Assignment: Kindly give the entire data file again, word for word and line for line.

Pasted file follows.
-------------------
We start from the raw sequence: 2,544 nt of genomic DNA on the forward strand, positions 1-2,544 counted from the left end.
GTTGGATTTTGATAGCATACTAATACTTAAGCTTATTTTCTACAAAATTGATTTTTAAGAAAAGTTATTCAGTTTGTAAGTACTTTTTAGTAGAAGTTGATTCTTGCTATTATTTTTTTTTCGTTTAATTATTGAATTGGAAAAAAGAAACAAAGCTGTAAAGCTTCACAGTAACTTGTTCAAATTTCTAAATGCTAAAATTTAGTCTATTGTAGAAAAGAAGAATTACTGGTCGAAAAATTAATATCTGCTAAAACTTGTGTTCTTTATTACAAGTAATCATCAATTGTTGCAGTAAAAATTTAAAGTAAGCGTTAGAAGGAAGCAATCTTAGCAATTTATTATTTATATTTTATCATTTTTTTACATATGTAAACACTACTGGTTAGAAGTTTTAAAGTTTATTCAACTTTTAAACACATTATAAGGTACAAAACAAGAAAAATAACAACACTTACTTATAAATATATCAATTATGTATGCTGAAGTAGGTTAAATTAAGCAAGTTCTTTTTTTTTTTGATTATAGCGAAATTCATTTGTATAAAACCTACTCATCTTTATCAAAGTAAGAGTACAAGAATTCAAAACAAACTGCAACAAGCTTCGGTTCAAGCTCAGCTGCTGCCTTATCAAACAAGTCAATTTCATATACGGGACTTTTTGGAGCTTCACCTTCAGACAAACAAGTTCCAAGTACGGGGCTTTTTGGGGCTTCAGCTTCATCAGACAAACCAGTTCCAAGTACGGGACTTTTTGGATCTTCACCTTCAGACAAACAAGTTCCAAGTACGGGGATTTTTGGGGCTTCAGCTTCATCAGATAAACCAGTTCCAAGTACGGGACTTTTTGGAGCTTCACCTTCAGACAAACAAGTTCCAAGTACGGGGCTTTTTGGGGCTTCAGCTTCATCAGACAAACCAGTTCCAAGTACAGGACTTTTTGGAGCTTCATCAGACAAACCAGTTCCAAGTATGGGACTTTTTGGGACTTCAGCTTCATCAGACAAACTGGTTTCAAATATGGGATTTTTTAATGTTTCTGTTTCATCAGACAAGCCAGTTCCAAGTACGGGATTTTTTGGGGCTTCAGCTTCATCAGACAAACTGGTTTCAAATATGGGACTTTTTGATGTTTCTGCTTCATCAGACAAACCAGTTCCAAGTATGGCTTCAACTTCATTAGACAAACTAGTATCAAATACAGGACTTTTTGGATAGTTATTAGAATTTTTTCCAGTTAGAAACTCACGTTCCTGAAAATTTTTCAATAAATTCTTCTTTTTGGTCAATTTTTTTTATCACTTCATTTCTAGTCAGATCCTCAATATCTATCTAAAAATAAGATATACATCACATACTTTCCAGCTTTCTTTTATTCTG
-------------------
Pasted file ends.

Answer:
We start from the raw sequence: 2,544 nt of genomic DNA on the forward strand, positions 1-2,544 counted from the left end.
GTTGGATTTTGATAGCATACTAATACTTAAGCTTATTTTCTACAAAATTGATTTTTAAGAAAAGTTATTCAGTTTGTAAGTACTTTTTAGTAGAAGTTGATTCTTGCTATTATTTTTTTTTCGTTTAATTATTGAATTGGAAAAAAGAAACAAAGCTGTAAAGCTTCACAGTAACTTGTTCAAATTTCTAAATGCTAAAATTTAGTCTATTGTAGAAAAGAAGAATTACTGGTCGAAAAATTAATATCTGCTAAAACTTGTGTTCTTTATTACAAGTAATCATCAATTGTTGCAGTAAAAATTTAAAGTAAGCGTTAGAAGGAAGCAATCTTAGCAATTTATTATTTATATTTTATCATTTTTTTACATATGTAAACACTACTGGTTAGAAGTTTTAAAGTTTATTCAACTTTTAAACACATTATAAGGTACAAAACAAGAAAAATAACAACACTTACTTATAAATATATCAATTATGTATGCTGAAGTAGGTTAAATTAAGCAAGTTCTTTTTTTTTTTGATTATAGCGAAATTCATTTGTATAAAACCTACTCATCTTTATCAAAGTAAGAGTACAAGAATTCAAAACAAACTGCAACAAGCTTCGGTTCAAGCTCAGCTGCTGCCTTATCAAACAAGTCAATTTCATATACGGGACTTTTTGGAGCTTCACCTTCAGACAAACAAGTTCCAAGTACGGGGCTTTTTGGGGCTTCAGCTTCATCAGACAAACCAGTTCCAAGTACGGGACTTTTTGGATCTTCACCTTCAGACAAACAAGTTCCAAGTACGGGGATTTTTGGGGCTTCAGCTTCATCAGATAAACCAGTTCCAAGTACGGGACTTTTTGGAGCTTCACCTTCAGACAAACAAGTTCCAAGTACGGGGCTTTTTGGGGCTTCAGCTTCATCAGACAAACCAGTTCCAAGTACAGGACTTTTTGGAGCTTCATCAGACAAACCAGTTCCAAGTATGGGACTTTTTGGGACTTCAGCTTCATCAGACAAACTGGTTTCAAATATGGGATTTTTTAATGTTTCTGTTTCATCAGACAAGCCAGTTCCAAGTACGGGATTTTTTGGGGCTTCAGCTTCATCAGACAAACTGGTTTCAAATATGGGACTTTTTGATGTTTCTGCTTCATCAGACAAACCAGTTCCAAGTATGGCTTCAACTTCATTAGACAAACTAGTATCAAATACAGGACTTTTTGGATAGTTATTAGAATTTTTTCCAGTTAGAAACTCACGTTCCTGAAAATTTTTCAATAAATTCTTCTTTTTGGTCAATTTTTTTTATCACTTCATTTCTAGTCAGATCCTCAATATCTATCTAAAAATAAGATATACATCACATACTTTCCAGCTTTCTTTTATTCTG